Beginning with a tragic car crash accident feels like a strange way to introduce a collection of political essays. But it is with this strange beginning that the reader is really given insight into the curious mind of Natasha Lennard. After memorialising the friend lost to this fatal accident, she refers to cultural theorist Paul Virilio who sees accidents as an inevitable aspect of invention: invent the car, invent the car crash. The seemingly irrelevant introduction leads to the root of the coming essays. Lennard expands on Virilio, by arguing that current growth of fascism is the accident inherent to the invention of liberal capitalism. As capitalism has spread through every avenue of our lives, in order to exist non-fascistically – as the title calls for – one must actively practice non-fascistic ideals in your everyday life. Making the seemingly irrelevant extremely relevant to Lennard’s philosophy on life.
Natasha Lennard is a journalist and teacher at The New School for Research – the private non-profit university which critical theory has a strong grounding in The Frankfurt School – who from her own accounts practices the radical views that she preaches. Lennard was involved the 2011 Occupy Movement, the Dakota Access Pipeline protests at Standing Rock, and a long-standing active member of Antifa. And if she wasn’t there herself one of her many fellow activists in arms were. Her protest history, and continued involvement is not only impressive, but important as too many published theorists spout activist rhetoric without actively involving themselves.
This collection of essays attests to Lennard’s commitment to a non-fascist life. Lennard uses anecdotes, theory and facts to present an argument for living, sleeping, breathing the anti-racist, anti-capitalist, queer feminist politics, she espouses. Delivering the same introspective theoretical lens for protestor’s rights as she does her sex life, and experiences with ghosts. As it is a collection of previously written work it can be forgiven for not flowing smoothly from one to the next. But her approach through her politics is consistent on all subject matter brought to light. Lennard is a writer whose consistent unwavering political analysis demonstrates her commitment to the life the title suggests.
While the examples used are mainly from the USA’s protest front lines, the points made are easily transported and unpacked across the pond. With the recent debates centring around XRs tactics, Lennard’s essays serve as an important reminder to protesters to be wary of police and the arm of the law. One example used is the mass arrest from Disrupt J20 March, in which 214 protestors were arrested with felony charges. As the trials unfurled it became apparent that the majority of evidence brought against the arrested was flimsily based on their black attire and footage of their continued presence in the march. Whilst many of those arrested were acquitted due to the weak evidence presented by the prosecution. The Disrupt J20 March is emblematic of the length’s government is willing to go and the power that the law is willing to exert over leftist protestors.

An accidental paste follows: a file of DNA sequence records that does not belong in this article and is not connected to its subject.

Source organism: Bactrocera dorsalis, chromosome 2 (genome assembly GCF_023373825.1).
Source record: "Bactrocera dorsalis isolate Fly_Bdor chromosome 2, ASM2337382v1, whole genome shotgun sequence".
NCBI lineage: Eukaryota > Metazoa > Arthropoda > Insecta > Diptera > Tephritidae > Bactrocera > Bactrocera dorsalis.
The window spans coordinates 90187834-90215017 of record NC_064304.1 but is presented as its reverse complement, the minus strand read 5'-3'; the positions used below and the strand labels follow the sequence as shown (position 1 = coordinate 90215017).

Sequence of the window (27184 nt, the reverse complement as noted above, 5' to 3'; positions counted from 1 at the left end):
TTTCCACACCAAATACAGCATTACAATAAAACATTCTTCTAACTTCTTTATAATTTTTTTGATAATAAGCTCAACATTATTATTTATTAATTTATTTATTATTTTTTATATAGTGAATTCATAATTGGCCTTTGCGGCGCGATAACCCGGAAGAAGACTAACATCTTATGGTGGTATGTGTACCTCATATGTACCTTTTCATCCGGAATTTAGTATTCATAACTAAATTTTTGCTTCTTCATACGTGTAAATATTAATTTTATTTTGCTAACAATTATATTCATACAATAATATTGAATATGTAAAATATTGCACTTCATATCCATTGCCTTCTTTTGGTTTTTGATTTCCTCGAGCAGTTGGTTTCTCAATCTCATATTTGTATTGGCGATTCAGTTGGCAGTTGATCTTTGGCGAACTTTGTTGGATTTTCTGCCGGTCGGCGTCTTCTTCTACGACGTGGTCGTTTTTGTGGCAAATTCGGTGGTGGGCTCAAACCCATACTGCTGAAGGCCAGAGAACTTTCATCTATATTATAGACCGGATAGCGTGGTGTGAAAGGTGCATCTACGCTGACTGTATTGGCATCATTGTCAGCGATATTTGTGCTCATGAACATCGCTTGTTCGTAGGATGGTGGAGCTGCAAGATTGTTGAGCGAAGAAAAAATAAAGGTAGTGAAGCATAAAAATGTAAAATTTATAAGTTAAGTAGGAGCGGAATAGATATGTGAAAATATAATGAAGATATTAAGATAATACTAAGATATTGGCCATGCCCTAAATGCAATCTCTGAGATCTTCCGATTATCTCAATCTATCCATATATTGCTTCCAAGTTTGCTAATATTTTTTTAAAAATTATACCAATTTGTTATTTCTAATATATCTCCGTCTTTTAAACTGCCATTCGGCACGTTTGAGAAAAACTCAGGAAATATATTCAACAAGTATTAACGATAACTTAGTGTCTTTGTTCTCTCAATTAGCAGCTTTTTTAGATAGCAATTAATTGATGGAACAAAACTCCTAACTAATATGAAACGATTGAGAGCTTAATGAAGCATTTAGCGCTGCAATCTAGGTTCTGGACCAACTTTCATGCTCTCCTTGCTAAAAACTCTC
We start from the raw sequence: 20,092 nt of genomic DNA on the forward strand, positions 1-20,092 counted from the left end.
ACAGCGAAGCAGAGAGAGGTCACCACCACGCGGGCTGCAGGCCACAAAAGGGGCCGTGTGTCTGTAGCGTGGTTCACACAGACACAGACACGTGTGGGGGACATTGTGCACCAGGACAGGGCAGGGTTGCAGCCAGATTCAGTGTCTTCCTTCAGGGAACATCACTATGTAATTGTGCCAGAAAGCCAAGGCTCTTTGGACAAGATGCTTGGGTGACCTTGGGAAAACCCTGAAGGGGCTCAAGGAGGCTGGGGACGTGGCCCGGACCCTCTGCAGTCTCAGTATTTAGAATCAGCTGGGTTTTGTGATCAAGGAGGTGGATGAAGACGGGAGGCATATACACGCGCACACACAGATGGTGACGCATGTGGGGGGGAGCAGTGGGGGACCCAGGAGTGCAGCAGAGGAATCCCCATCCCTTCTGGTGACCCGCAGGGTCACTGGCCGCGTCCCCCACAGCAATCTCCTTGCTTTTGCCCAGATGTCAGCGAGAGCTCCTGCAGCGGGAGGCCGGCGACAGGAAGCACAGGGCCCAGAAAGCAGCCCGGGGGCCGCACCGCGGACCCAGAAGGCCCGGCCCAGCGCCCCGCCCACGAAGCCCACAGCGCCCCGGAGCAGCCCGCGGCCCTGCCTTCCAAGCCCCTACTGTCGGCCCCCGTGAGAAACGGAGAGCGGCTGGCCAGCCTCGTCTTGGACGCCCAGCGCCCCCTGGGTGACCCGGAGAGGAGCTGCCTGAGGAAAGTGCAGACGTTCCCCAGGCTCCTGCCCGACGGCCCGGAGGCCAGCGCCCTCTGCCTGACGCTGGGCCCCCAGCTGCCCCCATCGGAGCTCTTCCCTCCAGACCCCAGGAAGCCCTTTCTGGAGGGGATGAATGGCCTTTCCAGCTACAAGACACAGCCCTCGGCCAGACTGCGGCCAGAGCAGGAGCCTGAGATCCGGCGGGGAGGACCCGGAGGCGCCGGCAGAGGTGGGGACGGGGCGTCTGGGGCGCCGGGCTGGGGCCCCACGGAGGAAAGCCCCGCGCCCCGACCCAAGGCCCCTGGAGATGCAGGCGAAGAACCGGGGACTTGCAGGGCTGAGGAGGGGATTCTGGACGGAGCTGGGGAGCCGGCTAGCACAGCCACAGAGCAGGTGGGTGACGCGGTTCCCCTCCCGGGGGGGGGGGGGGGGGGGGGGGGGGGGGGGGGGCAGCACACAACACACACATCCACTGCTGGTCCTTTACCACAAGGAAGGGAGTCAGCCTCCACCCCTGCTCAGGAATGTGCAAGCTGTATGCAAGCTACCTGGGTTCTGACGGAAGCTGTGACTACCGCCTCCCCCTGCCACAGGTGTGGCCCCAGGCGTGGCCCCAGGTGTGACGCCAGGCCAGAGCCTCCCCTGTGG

Police tactics in the USA are more explicitly brutal however the disdain towards the force is one that should be echoed in England, as there are still instances of police brutality and an ongoing threat to black life by the UK police force. Lennard holds the position, which she argues for vehemently throughout the essay collection, that counterviolence is a necessary tool in the non-fascist’s life. Demanding that police brutality should not be met by peaceful response, as institutional violence cannot be met with civility. Lennard is often mocking of the neoliberal hypocrisy that discourages punching Nazis claiming pacifism whilst dropping bombs on countries is seen as a necessary tool for ‘peace’, the NIMBYism of violence. For anyone looking for a well-articulated reasoning for punching Nazis look no further than this book.
The descriptions of the activists she engages with breathes life into her politics. Standing Rock activist, Rattler, the narrative of etymology of this name leaves you momentarily forgetting you are in a political work rather than a brilliant novel. Lennard’s attention to personal details reinforce the view that the personal is political, although she takes this idea on in a new manor. Stating that the personal is political not merely because our personal issues are political, but because personhood in itself is political. Especially now, especially in Trump’s America, in immigration-brexit obsessed UK who is granted personhood is political.
Most of the views that she underlines in the book such as a defiance towards heteronormativity and careerism, as well as the advocation for punching Nazis, are not new ideas. But it is her tying them to the radical left anti-fascist ideology and grounding them in practical actions that makes this book so uniquely inspiring. It is the interconnectedness that revitalises radical left politics and inspires its reader. Reminding you that politics is not a grandiose battle fought on abstract ground but one that takes place every day.
Being Numerous: Essays on Non-Fascist Life by Natasha Lennard is now available in all bookstores of good taste and here.
Words, Billie Walker – @queen.feta